BACKGROUND: Emerging data suggest that obesity increases the risk of aggressive prostate cancer (PC), but the mechanisms underlying this relationship remain to be fully elucidated. Oxidative stress (OS) is a key process in the development and progression of PC. Adiponectin, an adipocyte-specific hormone, circulates at relatively high levels in healthy humans, but at reduced levels in obese subjects. Moreover, case-control studies also document lower levels of serum adiponectin in PC patients compared with healthy individuals.
METHODS: Human 22Rv1 and DU-145 PC cell lines were examined for the generation of OS and detoxification of reactive oxygen species after treatment with adiponectin. Normality was confirmed using the Shapiro-Wilk test and results were analyzed using a one-way analysis of variance.
RESULTS: We demonstrate that adiponectin increased cellular anti-oxidative defense mechanisms and inhibited OS in a significant and dose-dependent manner. We show that adiponectin treatment decreased the generation of superoxide anion in both cell lines, whereas the transcript levels of NADPH oxidase (NOX)2 and NOX4 increased. We also found indications of an overall anti-oxidative effect, as the total anti-oxidative potential, catalase activity and protein levels, and manganese superoxide dismutase protein levels increased significantly (P<0.05) in both cell lines after treatment with adiponectin.
CONCLUSION: Lower levels of adiponectin in obese individuals may result in higher levels of prostatic OS, which may explain the clinical association between obesity, hypoadiponectinemia and PC.

Shimada K, Fujii T, Anai S, et al.
ROS generation via NOX4 and its utility in the cytological diagnosis of urothelial carcinoma of the urinary bladder.
BMC Urol. 2011; 11:22 [PubMed] Article available free on PMC after 01/03/2015 Related Publications
BACKGROUND: Reactive oxygen species (ROS) production via NADPH oxidase (NOX) contributes to various types of cancer progression. In the present research, we examined the pathobiological role of NADPH oxidase (NOX)4-mediated generation of reactive oxygen species (ROS) in urothelial carcinoma (UC) of the urinary bladder, and demonstrated the utility of ROS labeling in urine cytology.
METHODS: NOX4 gene was silenced in vivo and in vitro by NOX4 siRNA transfection with or without atlocollagen. Cell cycle and measurement of ROS were analyzed by flowcytometry. Orthotopic implantation animal model was used in vivo experiment. NOX4 expression in urothelial carcinoma cells was observed by immunohistochemical analysis using surgical specimens of human bladder cancer. Urine cytology was performed after treatment with ROS detection reagents in addition to Papanicolaou staining.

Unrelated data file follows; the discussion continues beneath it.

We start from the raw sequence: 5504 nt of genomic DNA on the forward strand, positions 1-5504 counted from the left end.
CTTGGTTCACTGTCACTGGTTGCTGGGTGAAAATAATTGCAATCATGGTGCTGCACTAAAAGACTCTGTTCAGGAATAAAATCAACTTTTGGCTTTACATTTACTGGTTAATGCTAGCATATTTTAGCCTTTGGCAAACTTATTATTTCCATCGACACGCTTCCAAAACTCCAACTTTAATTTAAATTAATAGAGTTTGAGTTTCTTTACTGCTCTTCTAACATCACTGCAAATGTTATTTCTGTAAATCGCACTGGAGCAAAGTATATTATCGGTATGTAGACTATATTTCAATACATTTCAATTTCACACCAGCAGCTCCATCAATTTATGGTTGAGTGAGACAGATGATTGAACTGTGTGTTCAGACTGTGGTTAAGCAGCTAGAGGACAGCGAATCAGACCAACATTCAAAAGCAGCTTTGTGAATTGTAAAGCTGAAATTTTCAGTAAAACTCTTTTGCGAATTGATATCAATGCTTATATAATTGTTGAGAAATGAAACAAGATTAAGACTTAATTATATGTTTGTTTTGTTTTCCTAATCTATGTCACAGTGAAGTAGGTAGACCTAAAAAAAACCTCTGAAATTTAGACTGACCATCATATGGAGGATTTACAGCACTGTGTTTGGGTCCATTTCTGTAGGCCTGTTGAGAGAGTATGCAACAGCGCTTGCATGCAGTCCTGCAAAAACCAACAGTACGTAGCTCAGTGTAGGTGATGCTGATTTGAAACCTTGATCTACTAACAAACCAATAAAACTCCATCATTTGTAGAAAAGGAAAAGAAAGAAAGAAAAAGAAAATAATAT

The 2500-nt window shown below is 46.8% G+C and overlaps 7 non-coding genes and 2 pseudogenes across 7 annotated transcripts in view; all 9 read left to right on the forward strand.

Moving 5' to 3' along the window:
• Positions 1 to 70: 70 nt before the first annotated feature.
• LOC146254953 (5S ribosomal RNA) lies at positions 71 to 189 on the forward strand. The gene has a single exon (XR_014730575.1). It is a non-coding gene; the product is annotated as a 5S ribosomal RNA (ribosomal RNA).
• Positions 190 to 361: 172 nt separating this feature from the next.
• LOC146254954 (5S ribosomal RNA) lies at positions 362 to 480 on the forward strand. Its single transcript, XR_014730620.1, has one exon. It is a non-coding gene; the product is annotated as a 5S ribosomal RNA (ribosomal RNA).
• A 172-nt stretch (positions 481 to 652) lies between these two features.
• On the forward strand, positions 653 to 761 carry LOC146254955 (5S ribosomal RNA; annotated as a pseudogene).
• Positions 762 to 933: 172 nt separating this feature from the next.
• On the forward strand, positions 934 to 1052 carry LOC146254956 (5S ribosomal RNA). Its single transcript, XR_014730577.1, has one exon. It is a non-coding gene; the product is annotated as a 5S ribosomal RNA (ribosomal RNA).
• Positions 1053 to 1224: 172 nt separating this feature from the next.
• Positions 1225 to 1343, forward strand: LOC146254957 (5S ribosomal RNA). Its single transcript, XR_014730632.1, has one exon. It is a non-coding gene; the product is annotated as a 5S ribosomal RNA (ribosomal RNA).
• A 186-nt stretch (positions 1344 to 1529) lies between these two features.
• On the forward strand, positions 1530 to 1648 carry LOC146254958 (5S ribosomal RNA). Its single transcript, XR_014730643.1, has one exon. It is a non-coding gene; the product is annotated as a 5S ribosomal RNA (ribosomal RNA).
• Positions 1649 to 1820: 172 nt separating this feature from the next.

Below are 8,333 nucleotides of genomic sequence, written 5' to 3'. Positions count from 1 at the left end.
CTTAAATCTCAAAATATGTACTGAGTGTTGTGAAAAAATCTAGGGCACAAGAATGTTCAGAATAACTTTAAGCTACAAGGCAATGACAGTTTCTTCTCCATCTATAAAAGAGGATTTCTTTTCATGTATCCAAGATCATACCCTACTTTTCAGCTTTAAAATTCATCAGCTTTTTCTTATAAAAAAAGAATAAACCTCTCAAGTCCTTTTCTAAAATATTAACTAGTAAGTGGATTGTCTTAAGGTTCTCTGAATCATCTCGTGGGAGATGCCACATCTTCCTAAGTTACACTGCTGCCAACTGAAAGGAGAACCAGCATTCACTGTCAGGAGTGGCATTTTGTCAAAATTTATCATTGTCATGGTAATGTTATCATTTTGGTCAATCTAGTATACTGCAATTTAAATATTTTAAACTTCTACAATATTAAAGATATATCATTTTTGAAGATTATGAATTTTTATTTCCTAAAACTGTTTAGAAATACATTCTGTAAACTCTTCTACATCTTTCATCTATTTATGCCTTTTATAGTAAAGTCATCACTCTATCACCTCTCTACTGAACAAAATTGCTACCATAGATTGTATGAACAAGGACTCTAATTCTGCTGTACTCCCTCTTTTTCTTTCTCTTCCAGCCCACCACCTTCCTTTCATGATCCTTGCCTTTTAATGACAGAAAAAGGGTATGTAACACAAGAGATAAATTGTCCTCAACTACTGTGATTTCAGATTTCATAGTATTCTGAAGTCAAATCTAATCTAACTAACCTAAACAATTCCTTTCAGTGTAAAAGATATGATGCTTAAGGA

RESULTS: NOX4 was overexpressed in several UC cell lines and the NOX inhibitor, diphenylene iodonium reduced intracellular ROS and induced p16-dependent cell cycle arrest at the G1 phase. Moreover, silencing of NOX4 by siRNA significantly reduced cancer cell growth in vivo as assessed in an orthotopic mouse model. Immunohistochemistry demonstrated high expression of NOX4 in low grade/non-invasive and high grade/invasive UC including precancerous lesions such as dysplasia but not in normal urothelium. Then, we assessed the usefulness of cytological analysis of ROS producing cells in urine (ROS-C). Urine samples obtained from UC cases and normal controls were treated with fluorescent reagents labeling the hydrogen peroxide/superoxide anion and cytological atypia of ROS positive cells were analyzed. As a result, the sensitivity for detection of low grade, non-invasive UC was greatly increased (35% in conventional cytology (C-C) vs. 75% in ROS-C), and the specificity was 95%. Through ROS-C, we observed robust improvement in the accuracy of follow-up urine cytology for cases with previously diagnosed UC, especially in those with low grade/non-invasive cancer recurrence (0% in C-C vs. 64% in ROS-C).
CONCLUSIONS: This is the first report demonstrating that ROS generation through NOX4 contributes to an early step of urothelial carcinogenesis and cancer cell survival. In addition, cytology using ROS labeling could be a useful diagnostic tool in human bladder cancer.

Hsieh CH, Shyu WC, Chiang CY, et al.
NADPH oxidase subunit 4-mediated reactive oxygen species contribute to cycling hypoxia-promoted tumor progression in glioblastoma multiforme.
PLoS One. 2011; 6(9):e23945 [PubMed] Article available free on PMC after 01/03/2015 Related Publications
BACKGROUND: Cycling and chronic tumor hypoxia are involved in tumor development and growth. However, the impact of cycling hypoxia and its molecular mechanism on glioblastoma multiforme (GBM) progression remain unclear.
METHODOLOGY: Glioblastoma cell lines, GBM8401 and U87, and their xenografts were exposed to cycling hypoxic stress in vitro and in vivo. Reactive oxygen species (ROS) production in glioblastoma cells and xenografts was assayed by in vitro ROS analysis and in vivo molecular imaging studies. NADPH oxidase subunit 4 (Nox4) RNAi-knockdown technology was utilized to study the role of Nox4 in cycling hypoxia-mediated ROS production and tumor progression. Furthermore, glioblastoma cells were stably transfected with a retroviral vector bearing a dual reporter gene cassette that allowed for dynamic monitoring of HIF-1 signal transduction and tumor cell growth in vitro and in vivo, using optical and nuclear imaging. Tempol, an antioxidant compound, was used to investigate the impact of ROS on cycling hypoxia-mediated HIF-1 activation and tumor progression.